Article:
It just feels weird that geologists are starting to get worried about the very real possibility of an imminent quake in the U.S., but it doesn't seem like we're doing a whole lot publicly which might address that possibility event.
Maybe we're more prepared than I realize. Or maybe (and this is more frightening) we just can't do much, and the authorities just want to keep people calm and peaceful.
Anyway, Glenn Kroeger's oceanography class taught me not only about imminent earthquakes, but also about global warming and its general effects on global climate systems. That man was a prophet of doom, but a good teacher).

Saturday, March 19, 2011

Brief Word on Libya

So we're launching missile attacks against Libya. We're attacking Libya's air defense system, so I guess that we're planning on helping this international coalition to enforce the no-fly zone over the country.
I'm a little confused by this whole turn of events in Libya.
Qaddafi is undoubtedly a bad dude, but I'm just really unclear as to what our strategy is supposed to be.
I may very well be wrong (I'm certainly no expert on military matters), but I've repeatedly heard it said that it's pretty much impossible to win a war through air power alone. I thought the conventional wisdom was that you could sort of use air power to beat your enemy back or to force him to hunker down, but, in the end, you would actually have to put troops on the ground if you wanted to really clear out the bad guys and win a war (in Iraq, I know we basically knocked out Hussein's army from the air in each conflict, but I don't think anyone really thought we really brought the situation under any modicum of control until we put troops into Baghdad and the rest of the country).
Anyway, I'm just not sure where this is all headed, I guess. From what I've read, it sounded like the Libyan rebels are sort of a poorly trained, poorly equipped, ragtag group of soldiers. It's also not exactly clear where their loyalties lie or what Libya will look like if this group seizes power.
I only bring this up because I'm guessing that one option being considered is likely to be the prospect of providing arms and munitions to the rebel forces so that they can actually handle the ground action while the international coalition beats back Qaddafi's forces from the sky. From what I've heard so far, the U.S. doesn't really seem very interested in committing ground troops (a reluctance which seems fairly sensible at this point).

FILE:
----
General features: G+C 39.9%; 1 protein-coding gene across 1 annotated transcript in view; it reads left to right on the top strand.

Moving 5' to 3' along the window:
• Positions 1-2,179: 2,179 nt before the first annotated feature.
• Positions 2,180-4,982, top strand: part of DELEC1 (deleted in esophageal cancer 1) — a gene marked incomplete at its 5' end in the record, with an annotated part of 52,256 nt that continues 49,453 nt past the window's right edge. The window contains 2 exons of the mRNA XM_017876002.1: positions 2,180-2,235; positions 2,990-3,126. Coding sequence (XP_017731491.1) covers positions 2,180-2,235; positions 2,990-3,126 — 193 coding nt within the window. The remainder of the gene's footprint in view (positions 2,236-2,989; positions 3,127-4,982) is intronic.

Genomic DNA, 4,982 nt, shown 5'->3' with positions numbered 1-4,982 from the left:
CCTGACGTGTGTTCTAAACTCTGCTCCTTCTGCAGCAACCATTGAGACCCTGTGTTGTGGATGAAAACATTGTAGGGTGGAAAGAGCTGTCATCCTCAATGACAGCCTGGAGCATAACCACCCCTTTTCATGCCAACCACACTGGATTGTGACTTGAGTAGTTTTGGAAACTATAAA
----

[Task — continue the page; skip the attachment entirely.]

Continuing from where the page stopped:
The problem is that when we start funneling guns and money to different groups just because they're the enemy of our enemy, especially when we're not sure of their ultimate ideology and loyalty, those sorts of activities can sometimes come back to haunt us. Operation Cyclone, which funneled money to mujahideen during the Soviet occupation of Afghanistan in the 1980s, came back to bite us when some of those same mujahideen became radicalized and helped to found al Qaeda.
So Libya is a mess. I'm not saying that there's any sort of clear solution to the situation at this point, but I guess I'm just worried about the extent of our involvement in such an ugly situation.

Friday, March 18, 2011

My Birthday

My birthday was good! Amy made migas for me in the morning (I "helped"), and we went out and did the South by Southwest thing in the afternoon and evening.
We went to a day party for French bands and saw part of a set for a pretty cool group called Revolver. They had good, three part harmonies, and a cello player in the bass slot. Amy and I both liked them. We wandered up Red River, and I recognized the sound of TV on the Radio doing sound check at Stubb's. Somehow I managed to wander inside and watch them play for a few minutes before security kicked me out.
Then we wandered over to The Mohawk, and watched good sets by Black Joe Lewis and The Honeybears followed by a really catchy one man techno act by a guy called Diamond Rings. Both of those shows were really cool. I love both the horns and rhythm section for BJL, and Diamond Rings actually turned out to be really good (plus, John O. from Diamond Rings had a good sense of humor and seemed to be having a lot of fun. Stellar dance moves!!)

Last night we went to see Twin Shadow and The Strokes at Auditorium Shores. Big crowds, but the weather was beautiful. I really liked Twin Shadow. I'm not a huge fan of The Strokes, but they're catchy enough, and we hung out for the beginning part of that show until the place got really crowded and nutty, and then we fled.
Anyway, thanks to everyone for the phone calls and the texts and Facebook messages!